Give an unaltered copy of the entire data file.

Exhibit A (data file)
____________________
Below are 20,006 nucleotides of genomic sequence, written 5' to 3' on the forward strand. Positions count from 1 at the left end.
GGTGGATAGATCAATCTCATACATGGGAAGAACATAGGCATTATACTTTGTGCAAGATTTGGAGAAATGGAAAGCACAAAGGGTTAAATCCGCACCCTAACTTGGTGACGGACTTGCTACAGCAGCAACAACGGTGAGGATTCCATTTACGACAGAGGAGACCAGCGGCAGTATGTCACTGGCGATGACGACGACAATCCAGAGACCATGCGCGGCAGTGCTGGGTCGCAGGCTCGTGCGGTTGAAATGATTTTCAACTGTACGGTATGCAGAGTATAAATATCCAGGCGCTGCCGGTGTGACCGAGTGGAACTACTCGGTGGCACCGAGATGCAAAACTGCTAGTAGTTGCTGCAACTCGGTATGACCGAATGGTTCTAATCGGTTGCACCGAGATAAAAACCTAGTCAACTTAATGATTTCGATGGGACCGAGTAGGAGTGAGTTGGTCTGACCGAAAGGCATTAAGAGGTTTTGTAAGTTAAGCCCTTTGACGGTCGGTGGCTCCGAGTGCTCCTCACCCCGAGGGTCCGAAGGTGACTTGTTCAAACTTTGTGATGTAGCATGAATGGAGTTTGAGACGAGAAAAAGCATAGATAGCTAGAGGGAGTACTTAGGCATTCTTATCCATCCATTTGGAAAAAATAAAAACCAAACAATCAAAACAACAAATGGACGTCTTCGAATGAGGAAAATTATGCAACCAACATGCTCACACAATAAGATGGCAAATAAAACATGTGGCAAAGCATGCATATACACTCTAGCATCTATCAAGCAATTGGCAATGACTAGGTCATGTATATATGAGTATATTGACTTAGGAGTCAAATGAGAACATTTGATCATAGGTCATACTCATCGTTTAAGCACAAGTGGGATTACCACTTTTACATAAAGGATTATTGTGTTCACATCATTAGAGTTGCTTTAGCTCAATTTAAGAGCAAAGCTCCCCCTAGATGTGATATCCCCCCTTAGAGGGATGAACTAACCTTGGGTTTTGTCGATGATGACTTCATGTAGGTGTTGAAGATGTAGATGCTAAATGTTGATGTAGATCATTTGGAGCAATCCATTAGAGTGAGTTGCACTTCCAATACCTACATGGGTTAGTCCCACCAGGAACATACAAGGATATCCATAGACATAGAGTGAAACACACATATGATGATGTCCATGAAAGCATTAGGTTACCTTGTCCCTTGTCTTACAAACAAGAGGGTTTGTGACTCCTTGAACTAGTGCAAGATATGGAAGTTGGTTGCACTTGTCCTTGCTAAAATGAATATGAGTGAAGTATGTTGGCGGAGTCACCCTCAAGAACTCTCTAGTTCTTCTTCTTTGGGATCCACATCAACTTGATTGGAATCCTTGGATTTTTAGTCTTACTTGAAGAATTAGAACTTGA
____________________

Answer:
Below are 20,006 nucleotides of genomic sequence, written 5' to 3' on the forward strand. Positions count from 1 at the left end.
GGTGGATAGATCAATCTCATACATGGGAAGAACATAGGCATTATACTTTGTGCAAGATTTGGAGAAATGGAAAGCACAAAGGGTTAAATCCGCACCCTAACTTGGTGACGGACTTGCTACAGCAGCAACAACGGTGAGGATTCCATTTACGACAGAGGAGACCAGCGGCAGTATGTCACTGGCGATGACGACGACAATCCAGAGACCATGCGCGGCAGTGCTGGGTCGCAGGCTCGTGCGGTTGAAATGATTTTCAACTGTACGGTATGCAGAGTATAAATATCCAGGCGCTGCCGGTGTGACCGAGTGGAACTACTCGGTGGCACCGAGATGCAAAACTGCTAGTAGTTGCTGCAACTCGGTATGACCGAATGGTTCTAATCGGTTGCACCGAGATAAAAACCTAGTCAACTTAATGATTTCGATGGGACCGAGTAGGAGTGAGTTGGTCTGACCGAAAGGCATTAAGAGGTTTTGTAAGTTAAGCCCTTTGACGGTCGGTGGCTCCGAGTGCTCCTCACCCCGAGGGTCCGAAGGTGACTTGTTCAAACTTTGTGATGTAGCATGAATGGAGTTTGAGACGAGAAAAAGCATAGATAGCTAGAGGGAGTACTTAGGCATTCTTATCCATCCATTTGGAAAAAATAAAAACCAAACAATCAAAACAACAAATGGACGTCTTCGAATGAGGAAAATTATGCAACCAACATGCTCACACAATAAGATGGCAAATAAAACATGTGGCAAAGCATGCATATACACTCTAGCATCTATCAAGCAATTGGCAATGACTAGGTCATGTATATATGAGTATATTGACTTAGGAGTCAAATGAGAACATTTGATCATAGGTCATACTCATCGTTTAAGCACAAGTGGGATTACCACTTTTACATAAAGGATTATTGTGTTCACATCATTAGAGTTGCTTTAGCTCAATTTAAGAGCAAAGCTCCCCCTAGATGTGATATCCCCCCTTAGAGGGATGAACTAACCTTGGGTTTTGTCGATGATGACTTCATGTAGGTGTTGAAGATGTAGATGCTAAATGTTGATGTAGATCATTTGGAGCAATCCATTAGAGTGAGTTGCACTTCCAATACCTACATGGGTTAGTCCCACCAGGAACATACAAGGATATCCATAGACATAGAGTGAAACACACATATGATGATGTCCATGAAAGCATTAGGTTACCTTGTCCCTTGTCTTACAAACAAGAGGGTTTGTGACTCCTTGAACTAGTGCAAGATATGGAAGTTGGTTGCACTTGTCCTTGCTAAAATGAATATGAGTGAAGTATGTTGGCGGAGTCACCCTCAAGAACTCTCTAGTTCTTCTTCTTTGGGATCCACATCAACTTGATTGGAATCCTTGGATTTTTAGTCTTACTTGAAGAATTAGAACTTGA